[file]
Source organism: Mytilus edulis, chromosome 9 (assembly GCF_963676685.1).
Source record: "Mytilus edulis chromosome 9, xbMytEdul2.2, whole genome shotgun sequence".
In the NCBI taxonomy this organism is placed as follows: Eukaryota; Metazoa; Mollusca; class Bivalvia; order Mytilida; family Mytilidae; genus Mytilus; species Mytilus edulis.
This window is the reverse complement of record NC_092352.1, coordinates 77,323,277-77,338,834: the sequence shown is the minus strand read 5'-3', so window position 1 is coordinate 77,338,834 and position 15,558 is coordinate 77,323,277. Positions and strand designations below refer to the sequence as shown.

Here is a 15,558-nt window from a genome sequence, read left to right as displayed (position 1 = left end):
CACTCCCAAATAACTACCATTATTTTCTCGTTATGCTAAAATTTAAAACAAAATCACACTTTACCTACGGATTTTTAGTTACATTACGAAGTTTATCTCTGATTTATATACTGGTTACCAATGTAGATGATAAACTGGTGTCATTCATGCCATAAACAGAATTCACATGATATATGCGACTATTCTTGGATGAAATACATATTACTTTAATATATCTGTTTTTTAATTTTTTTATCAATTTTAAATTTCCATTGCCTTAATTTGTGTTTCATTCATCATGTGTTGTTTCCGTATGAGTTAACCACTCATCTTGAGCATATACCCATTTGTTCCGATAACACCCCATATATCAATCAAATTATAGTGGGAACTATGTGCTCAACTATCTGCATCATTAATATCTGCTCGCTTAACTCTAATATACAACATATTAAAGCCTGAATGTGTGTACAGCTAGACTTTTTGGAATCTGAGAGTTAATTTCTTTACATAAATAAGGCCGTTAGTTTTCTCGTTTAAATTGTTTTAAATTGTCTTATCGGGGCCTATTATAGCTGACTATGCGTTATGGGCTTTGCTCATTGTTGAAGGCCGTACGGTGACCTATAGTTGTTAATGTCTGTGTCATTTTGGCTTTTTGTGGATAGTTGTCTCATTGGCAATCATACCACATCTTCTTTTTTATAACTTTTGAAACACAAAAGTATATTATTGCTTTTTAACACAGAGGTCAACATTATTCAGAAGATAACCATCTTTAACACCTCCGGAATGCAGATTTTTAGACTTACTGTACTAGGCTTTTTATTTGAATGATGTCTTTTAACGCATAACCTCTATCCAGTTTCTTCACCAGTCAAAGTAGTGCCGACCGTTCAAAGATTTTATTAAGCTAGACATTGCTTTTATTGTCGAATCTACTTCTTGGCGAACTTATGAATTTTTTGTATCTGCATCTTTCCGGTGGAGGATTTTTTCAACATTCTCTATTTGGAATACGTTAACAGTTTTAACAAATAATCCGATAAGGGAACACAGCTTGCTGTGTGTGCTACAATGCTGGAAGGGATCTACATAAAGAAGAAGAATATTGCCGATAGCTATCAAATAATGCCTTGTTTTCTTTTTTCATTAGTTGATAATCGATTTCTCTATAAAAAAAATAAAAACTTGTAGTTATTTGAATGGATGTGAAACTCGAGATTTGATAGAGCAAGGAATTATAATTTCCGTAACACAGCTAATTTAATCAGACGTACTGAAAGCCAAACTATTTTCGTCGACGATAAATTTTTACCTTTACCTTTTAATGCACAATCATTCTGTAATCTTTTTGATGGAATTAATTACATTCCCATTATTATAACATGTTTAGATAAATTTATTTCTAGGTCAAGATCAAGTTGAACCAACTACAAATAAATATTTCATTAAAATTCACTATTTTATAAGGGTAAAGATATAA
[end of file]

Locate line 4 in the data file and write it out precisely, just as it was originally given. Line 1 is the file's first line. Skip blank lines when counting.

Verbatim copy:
This window is the reverse complement of record NC_092352.1, coordinates 77,323,277-77,338,834: the sequence shown is the minus strand read 5'-3', so window position 1 is coordinate 77,338,834 and position 15,558 is coordinate 77,323,277. Positions and strand designations below refer to the sequence as shown.